Agent Search Begins…Now

I just emailed my first query letter to an agent. I’m excited but bracing myself for the inevitable string of rejections.

Why try to get an agent? I’ve attended several “First time authors reveal all” panels at Litquake, and heard stories of successes and failures, both with and without agents. Self-publishing The Perfect Specimen has given me a glimpse into the publishing world and even the pathetic attempts I’ve made to market the book have cut into my writing and editing time. I haven’t written anything new in months. Plus, I believe in the value of an expert. An agent can market my book better and faster than I can, and now that I’ve tried to do this myself I’m not going to begrudge them their commission.

Even if I don’t find an agent, everything I did in preparation for this needed to be done. I created a two-page synopsis of my 140k word novel. That was tough, but I found a technique that worked for me. First, I did a synopsis of each chapter. Then, using only those as source material, I created a ten-page synopsis. From that, I got down to two pages.

Though I’m annoyed that I have to paint my intricate artwork in such broad strokes, I realize I can do the same thing to other books I’ve read with no qualms. “Bookstore employee solves centuries-old mystery with the help of modern technology.” (Mr. Penumbra’s 24-hour Bookstore), so I need to get over thinking my work is too precious for the same treatment.

Also, I finally created a decent query letter. It helped when I imagined it being read by a voice actor. “In a world…” It has to be big, dramatic, and easy to grasp. I’ve got only a couple of paragraphs to tempt an agent into reading my synopsis, and that has to interest them in the first five pages of the book.

Here is the frustrating part. I really like my book. It is as good as anything you’d grab off the shelf of your local bookstore, but agents and publishers are drowning in a sea of creativity. I’m doing little more than throwing another bucket of water at them…but hey…we both have a job to do and I’m doing mine to the best of my ability and I have to trust that they are as well.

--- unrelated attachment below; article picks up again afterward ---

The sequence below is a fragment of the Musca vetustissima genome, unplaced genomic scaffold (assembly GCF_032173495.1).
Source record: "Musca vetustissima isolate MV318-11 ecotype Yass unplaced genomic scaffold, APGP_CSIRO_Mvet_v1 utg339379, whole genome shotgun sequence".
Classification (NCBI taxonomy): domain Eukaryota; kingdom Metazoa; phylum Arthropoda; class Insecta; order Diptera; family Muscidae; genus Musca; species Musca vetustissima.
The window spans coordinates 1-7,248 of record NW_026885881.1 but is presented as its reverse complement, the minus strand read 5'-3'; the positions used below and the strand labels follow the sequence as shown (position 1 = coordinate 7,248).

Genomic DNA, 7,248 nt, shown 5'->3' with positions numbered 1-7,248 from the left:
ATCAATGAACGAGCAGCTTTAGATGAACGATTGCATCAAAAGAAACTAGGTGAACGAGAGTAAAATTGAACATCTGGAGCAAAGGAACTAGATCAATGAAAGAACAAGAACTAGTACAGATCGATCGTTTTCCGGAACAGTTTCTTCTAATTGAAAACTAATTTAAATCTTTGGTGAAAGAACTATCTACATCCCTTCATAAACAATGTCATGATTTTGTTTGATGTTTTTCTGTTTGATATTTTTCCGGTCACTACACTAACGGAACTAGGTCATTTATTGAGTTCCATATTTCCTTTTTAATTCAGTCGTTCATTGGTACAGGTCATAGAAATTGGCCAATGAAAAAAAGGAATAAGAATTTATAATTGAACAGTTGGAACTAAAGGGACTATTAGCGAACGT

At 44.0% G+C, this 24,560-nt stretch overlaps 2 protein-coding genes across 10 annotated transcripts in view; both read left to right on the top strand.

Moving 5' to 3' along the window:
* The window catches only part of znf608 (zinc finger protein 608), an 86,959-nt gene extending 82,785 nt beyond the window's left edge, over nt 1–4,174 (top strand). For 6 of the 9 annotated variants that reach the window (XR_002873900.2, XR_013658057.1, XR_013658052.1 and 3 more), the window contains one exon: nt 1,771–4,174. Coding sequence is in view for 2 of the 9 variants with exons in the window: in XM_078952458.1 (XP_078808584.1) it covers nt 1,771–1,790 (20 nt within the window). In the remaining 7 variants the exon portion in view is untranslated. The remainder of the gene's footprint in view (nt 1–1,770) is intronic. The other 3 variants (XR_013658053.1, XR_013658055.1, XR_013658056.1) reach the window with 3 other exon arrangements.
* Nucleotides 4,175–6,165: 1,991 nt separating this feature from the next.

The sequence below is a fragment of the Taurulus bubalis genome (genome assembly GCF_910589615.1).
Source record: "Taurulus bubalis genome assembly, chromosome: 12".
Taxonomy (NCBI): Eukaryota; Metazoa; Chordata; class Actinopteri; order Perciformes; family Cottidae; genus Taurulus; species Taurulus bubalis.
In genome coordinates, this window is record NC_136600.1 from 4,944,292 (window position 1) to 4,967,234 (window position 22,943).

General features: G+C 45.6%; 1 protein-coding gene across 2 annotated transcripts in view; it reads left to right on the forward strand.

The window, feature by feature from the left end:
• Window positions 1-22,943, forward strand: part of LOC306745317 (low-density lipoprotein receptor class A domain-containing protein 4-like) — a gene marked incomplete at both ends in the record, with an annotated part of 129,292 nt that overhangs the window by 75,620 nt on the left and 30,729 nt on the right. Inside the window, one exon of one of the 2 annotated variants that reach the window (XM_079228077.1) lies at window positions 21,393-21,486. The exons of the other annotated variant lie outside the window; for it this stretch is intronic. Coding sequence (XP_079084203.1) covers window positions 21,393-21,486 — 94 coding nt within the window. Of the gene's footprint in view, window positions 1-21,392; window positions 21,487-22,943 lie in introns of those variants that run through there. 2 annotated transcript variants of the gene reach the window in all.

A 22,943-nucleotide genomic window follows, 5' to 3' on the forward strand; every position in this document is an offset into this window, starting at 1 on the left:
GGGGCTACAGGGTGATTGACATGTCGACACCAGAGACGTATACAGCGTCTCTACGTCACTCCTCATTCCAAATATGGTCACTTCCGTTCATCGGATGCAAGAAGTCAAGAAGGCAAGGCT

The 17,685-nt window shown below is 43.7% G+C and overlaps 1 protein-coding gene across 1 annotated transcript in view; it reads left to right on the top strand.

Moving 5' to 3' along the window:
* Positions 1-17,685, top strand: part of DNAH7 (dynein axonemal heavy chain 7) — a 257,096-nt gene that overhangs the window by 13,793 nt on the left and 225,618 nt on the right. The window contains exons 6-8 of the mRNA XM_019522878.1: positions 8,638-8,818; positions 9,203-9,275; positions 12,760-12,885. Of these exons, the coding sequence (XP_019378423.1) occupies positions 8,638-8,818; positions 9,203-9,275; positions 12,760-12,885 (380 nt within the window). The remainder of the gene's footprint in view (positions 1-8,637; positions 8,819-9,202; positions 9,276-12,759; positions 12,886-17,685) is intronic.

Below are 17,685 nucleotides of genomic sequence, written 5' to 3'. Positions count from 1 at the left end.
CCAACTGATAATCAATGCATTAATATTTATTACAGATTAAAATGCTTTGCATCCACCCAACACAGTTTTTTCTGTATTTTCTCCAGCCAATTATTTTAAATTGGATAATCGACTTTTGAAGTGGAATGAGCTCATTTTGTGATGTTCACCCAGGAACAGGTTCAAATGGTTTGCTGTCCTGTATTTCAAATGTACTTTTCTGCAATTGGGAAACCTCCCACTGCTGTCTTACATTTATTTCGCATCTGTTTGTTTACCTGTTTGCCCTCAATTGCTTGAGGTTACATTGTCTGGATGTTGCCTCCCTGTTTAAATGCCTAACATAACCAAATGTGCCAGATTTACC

Why the photo of the 280z? This was my dream car when I was in high school. It was a vehicle, a way to transport myself and my friends. Now, I’ve found a much better way to transport people. : ) (I know, groan!)

 

2 thoughts on “Agent Search Begins…Now

  1. I bought “The Perfect Specimen” on Amazon after it was recommended in the Soma FM newsletter. Good internal consistency, believable behaviour from believable characters, and generally good writing made it an enjoyable read. Even better, it left me wanting more! Very much looking forward to reading “Six” when you get it finished (soon, I hope!). Best of luck in finding a good agent. (Forgive me if this is something you’ve already done, or consider unworkable, but have you considered contacting any of your favorite current authors and asking for an intro to their agent(s)?)

    The shot of the Z brought back some college memories. I used to have a silver one, from the first production run in 1975!

    • Thanks so much for buying The Perfect Specimen. I’m glad you enjoyed it. Re: an agent, I found a great web page that lists many hundreds of authors and who reps them, and I’ve been using that as the basis of my search. I am very jealous that you had a 280z!!

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